Instead of addressing the opportunities to expand wetlands and cleaning up watersheds, the Coastal Waters Panel is proposing an outdated “restoration” approach that begins with killing plants and animals. The attempt to “restore” kelp forests is one of the few specific examples of possible projects that is mentioned in the Panel’s Summary Document.  Like most of these futile projects, that project begins by killing thousands (millions?) of the chosen scapegoat, purple urchins, predators of kelp.  Where urchins are killed kelp is being replanted.  Like most of these projects, the chosen method does not address the underlying causes for declining kelp forests that were killed by ocean heat waves.  Ocean heat waves are a consequence of inexorable climate change.  It is delusional to assume that the heat waves that killed the kelp will not occur again.  Furthermore, the massive die-off of sea stars from a mysterious “wasting syndrome” is an important factor in the explosion of urchin populations that are prey of sea stars.  As you might know, sea stars are making a comeback.  Sea Otters are also predators of urchins.  If their populations weren’t repeatedly suppressed by commercial fishing interests, urchins would have more predators.  In other words, present methods of “restoring” kelp forests are based on inadequate understanding of the food web and the underlying causes of the loss of kelp forests.  Is anyone trying to breed a more heat-tolerant variety of kelp?  Is anyone looking for a functional equivalent in warmer waters?  In other words, the loss of kelp forests is a serious problem, but the methods being used to address it are amateurish and futile.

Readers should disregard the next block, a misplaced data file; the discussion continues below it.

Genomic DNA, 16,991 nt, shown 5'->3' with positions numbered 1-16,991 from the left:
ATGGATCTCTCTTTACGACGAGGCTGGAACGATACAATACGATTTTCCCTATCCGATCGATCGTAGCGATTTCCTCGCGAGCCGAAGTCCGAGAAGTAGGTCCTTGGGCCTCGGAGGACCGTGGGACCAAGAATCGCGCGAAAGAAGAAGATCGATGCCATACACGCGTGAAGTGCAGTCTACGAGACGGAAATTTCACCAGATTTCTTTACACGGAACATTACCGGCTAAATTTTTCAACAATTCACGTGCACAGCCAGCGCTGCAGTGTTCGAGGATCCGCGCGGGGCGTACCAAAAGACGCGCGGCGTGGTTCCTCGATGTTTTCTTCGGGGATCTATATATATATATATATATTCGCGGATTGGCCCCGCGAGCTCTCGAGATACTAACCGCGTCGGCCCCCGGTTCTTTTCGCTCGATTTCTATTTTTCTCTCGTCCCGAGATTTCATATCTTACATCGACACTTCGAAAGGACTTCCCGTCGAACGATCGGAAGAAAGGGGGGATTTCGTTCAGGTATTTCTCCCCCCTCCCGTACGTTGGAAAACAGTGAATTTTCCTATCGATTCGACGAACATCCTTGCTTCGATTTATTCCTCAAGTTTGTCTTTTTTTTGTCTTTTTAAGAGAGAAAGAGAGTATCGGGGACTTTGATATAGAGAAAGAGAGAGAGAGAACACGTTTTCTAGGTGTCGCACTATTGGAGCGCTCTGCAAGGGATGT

The Ugly:  Composition of 30X30 panels is deeply flawed

There are representatives of organizations on two 30X30 panels that promote and participate in island eradication projects such as the Farallon Islands project that proposes to kill mice by aerial bombing 1.5 tons of rodenticide on the islands.  One representative on the Biodiversity Panel identifies himself as a “conservation entrepreneur” and the founder of Island Conservation, the organization that has conducted more than 350 island eradications in 65 countries around the world and is participating in the Farallons project.  One member of the Coastal Waters Panel represents Point Blue, an organization that has participated in many deadly projects.  Point Blue actively promotes the Farallons project and has participated in its development.